The Biden administration has said the proposed $1.9 trillion coronavirus (COVID-19) stimulus bill will not contain a provision to forgive some student loan debt. The White House says it will seek separate legislation to do that.
That appears to make loan forgiveness a little less certain for millions of student loan borrowers. Democrats have adopted a strategy of budget reconciliation for the stimulus bill that requires only a simple majority. A stand-alone student loan forgiveness bill would likely require 60 votes.
Consumer advocates expressed hope that student loan forgiveness could be added to the stimulus bill as an amendment, but that hasn’t happened. As things now stand, the bill provides a wide range of consumer and business relief and will not address student loans.
The White House says it remains committed to seeking relief for borrowers, whose student loan debt has mushroomed over the last two decades. The outstanding balances now total $1.7 trillion, according to government data.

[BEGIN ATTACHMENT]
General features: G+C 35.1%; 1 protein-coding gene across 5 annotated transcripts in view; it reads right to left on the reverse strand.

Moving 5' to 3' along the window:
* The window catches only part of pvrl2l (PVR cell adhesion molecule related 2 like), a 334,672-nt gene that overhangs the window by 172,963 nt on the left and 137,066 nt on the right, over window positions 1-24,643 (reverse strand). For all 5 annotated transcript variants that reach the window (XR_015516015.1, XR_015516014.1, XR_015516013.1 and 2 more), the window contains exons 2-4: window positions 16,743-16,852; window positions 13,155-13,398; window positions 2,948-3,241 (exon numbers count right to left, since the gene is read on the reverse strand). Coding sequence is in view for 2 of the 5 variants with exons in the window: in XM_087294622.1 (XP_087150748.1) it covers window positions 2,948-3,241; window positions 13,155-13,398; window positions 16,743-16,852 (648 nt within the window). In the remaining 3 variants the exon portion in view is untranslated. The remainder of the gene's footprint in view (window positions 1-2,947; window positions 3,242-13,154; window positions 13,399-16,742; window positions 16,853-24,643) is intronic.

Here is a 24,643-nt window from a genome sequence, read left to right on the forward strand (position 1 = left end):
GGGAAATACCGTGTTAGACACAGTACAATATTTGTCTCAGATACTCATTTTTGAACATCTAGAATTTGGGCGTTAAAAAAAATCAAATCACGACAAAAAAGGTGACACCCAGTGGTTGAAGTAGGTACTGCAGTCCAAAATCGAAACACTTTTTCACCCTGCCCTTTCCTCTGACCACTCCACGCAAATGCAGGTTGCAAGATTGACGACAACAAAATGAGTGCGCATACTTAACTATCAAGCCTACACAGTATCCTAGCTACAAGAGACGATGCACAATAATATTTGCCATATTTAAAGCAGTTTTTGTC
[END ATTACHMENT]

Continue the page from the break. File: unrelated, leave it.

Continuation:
President Biden has previously supported forgiving up to $10,000 of student loan debt, but progressives in his party have advocated for much higher levels of forgiveness. Sen. Elizabeth Warren (D-Mass.) has supported up to $50,000 in loan forgiveness.
Congress addressed the issue during its last session but failed to agree on an approach. Most centered on tweaking current measures designed to provide relief, such as the Public Service Loan Forgiveness program.
Executive action could be an option
If Congress fails to agree on a debt forgiveness plan, reform advocates say the president could take executive action. They say the Higher Education Act offers a way for the president to take unilateral action to lighten borrowers’ burden.
In the past, the president has publicly expressed some skepticism when it comes to using executive action to accomplish that goal, but he expressed some openness to it last week. The White House has indicated it is looking into whether it would be legal.
While canceling student loan debt would increase federal spending on top of the massive stimulus measures that have been passed in the last 11 months, some economists suggest that the move could have a huge stimulative effect on the economy.
They note that large debts have prevented many young people from making major purchases at the beginning of their adulthood, including the consumer purchases associated with household formation.